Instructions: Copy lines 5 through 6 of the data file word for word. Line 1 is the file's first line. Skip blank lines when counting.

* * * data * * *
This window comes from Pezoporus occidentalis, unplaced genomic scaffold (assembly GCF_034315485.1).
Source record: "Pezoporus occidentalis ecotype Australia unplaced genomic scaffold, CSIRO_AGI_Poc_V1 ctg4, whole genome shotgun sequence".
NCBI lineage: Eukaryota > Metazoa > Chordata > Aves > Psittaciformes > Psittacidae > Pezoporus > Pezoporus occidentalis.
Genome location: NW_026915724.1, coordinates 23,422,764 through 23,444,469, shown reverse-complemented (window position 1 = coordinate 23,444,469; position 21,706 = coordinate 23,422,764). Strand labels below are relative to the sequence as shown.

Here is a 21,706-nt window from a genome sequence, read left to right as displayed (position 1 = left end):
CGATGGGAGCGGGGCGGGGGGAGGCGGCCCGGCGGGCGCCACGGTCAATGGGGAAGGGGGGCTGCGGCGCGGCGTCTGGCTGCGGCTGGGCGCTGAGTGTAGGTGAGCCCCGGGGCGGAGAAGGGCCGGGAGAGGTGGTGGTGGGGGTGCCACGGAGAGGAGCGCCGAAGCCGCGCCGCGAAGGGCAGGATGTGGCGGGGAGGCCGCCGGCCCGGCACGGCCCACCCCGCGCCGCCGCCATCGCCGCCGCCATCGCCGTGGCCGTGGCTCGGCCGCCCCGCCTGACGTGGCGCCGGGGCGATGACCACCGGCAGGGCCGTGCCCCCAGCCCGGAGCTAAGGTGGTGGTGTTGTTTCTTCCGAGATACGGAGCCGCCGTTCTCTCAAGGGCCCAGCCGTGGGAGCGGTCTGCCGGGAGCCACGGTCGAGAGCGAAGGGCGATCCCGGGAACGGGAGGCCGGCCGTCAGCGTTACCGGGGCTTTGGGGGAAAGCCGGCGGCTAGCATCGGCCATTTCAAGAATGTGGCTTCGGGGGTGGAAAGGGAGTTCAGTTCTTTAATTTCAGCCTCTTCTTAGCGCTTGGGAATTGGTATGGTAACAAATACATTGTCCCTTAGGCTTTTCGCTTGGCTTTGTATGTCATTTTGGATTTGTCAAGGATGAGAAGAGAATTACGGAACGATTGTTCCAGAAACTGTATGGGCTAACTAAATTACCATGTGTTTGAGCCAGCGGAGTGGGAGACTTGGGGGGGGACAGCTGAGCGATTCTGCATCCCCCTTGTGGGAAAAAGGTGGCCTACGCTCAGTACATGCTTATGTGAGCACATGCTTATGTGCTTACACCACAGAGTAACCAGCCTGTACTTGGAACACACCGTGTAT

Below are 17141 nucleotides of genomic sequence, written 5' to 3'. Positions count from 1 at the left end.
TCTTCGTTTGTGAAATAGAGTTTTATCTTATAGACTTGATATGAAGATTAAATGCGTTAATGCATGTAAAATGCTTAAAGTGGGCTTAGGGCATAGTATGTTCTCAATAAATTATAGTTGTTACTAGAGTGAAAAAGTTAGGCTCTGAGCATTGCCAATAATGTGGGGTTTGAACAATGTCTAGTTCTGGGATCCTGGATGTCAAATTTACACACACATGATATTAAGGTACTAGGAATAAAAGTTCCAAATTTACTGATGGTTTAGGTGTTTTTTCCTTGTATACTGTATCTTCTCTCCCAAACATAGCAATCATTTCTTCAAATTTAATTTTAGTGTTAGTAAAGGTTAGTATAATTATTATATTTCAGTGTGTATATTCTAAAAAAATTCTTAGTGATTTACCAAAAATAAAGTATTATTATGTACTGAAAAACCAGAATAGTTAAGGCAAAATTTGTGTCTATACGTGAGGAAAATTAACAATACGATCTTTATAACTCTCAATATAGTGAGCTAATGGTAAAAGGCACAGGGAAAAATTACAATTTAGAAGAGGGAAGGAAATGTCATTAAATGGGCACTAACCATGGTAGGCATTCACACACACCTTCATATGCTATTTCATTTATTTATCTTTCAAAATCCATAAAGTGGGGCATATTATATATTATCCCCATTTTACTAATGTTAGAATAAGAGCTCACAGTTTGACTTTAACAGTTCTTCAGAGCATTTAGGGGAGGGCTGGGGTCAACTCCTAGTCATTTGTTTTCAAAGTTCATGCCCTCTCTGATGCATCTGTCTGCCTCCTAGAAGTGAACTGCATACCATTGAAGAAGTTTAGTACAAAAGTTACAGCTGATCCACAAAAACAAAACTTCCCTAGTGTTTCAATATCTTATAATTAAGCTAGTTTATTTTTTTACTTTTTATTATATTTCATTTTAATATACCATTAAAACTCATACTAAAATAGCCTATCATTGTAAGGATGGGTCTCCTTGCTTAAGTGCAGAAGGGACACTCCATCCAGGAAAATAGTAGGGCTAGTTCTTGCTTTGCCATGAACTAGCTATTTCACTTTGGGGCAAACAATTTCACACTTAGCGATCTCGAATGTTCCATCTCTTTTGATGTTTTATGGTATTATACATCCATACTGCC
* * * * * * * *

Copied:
Here is a 21,706-nt window from a genome sequence, read left to right as displayed (position 1 = left end):
CGATGGGAGCGGGGCGGGGGGAGGCGGCCCGGCGGGCGCCACGGTCAATGGGGAAGGGGGGCTGCGGCGCGGCGTCTGGCTGCGGCTGGGCGCTGAGTGTAGGTGAGCCCCGGGGCGGAGAAGGGCCGGGAGAGGTGGTGGTGGGGGTGCCACGGAGAGGAGCGCCGAAGCCGCGCCGCGAAGGGCAGGATGTGGCGGGGAGGCCGCCGGCCCGGCACGGCCCACCCCGCGCCGCCGCCATCGCCGCCGCCATCGCCGTGGCCGTGGCTCGGCCGCCCCGCCTGACGTGGCGCCGGGGCGATGACCACCGGCAGGGCCGTGCCCCCAGCCCGGAGCTAAGGTGGTGGTGTTGTTTCTTCCGAGATACGGAGCCGCCGTTCTCTCAAGGGCCCAGCCGTGGGAGCGGTCTGCCGGGAGCCACGGTCGAGAGCGAAGGGCGATCCCGGGAACGGGAGGCCGGCCGTCAGCGTTACCGGGGCTTTGGGGGAAAGCCGGCGGCTAGCATCGGCCATTTCAAGAATGTGGCTTCGGGGGTGGAAAGGGAGTTCAGTTCTTTAATTTCAGCCTCTTCTTAGCGCTTGGGAATTGGTATGGTAACAAATACATTGTCCCTTAGGCTTTTCGCTTGGCTTTGTATGTCATTTTGGATTTGTCAAGGATGAGAAGAGAATTACGGAACGATTGTTCCAGAAACTGTATGGGCTAACTAAATTACCATGTGTTTGAGCCAGCGGAGTGGGAGACTTGGGGGGGGACAGCTGAGCGATTCTGCATCCCCCTTGTGGGAAAAAGGTGGCCTACGCTCAGTACATGCTTATGTGAGCACATGCTTATGTGCTTACACCACAGAGTAACCAGCCTGTACTTGGAACACACCGTGTAT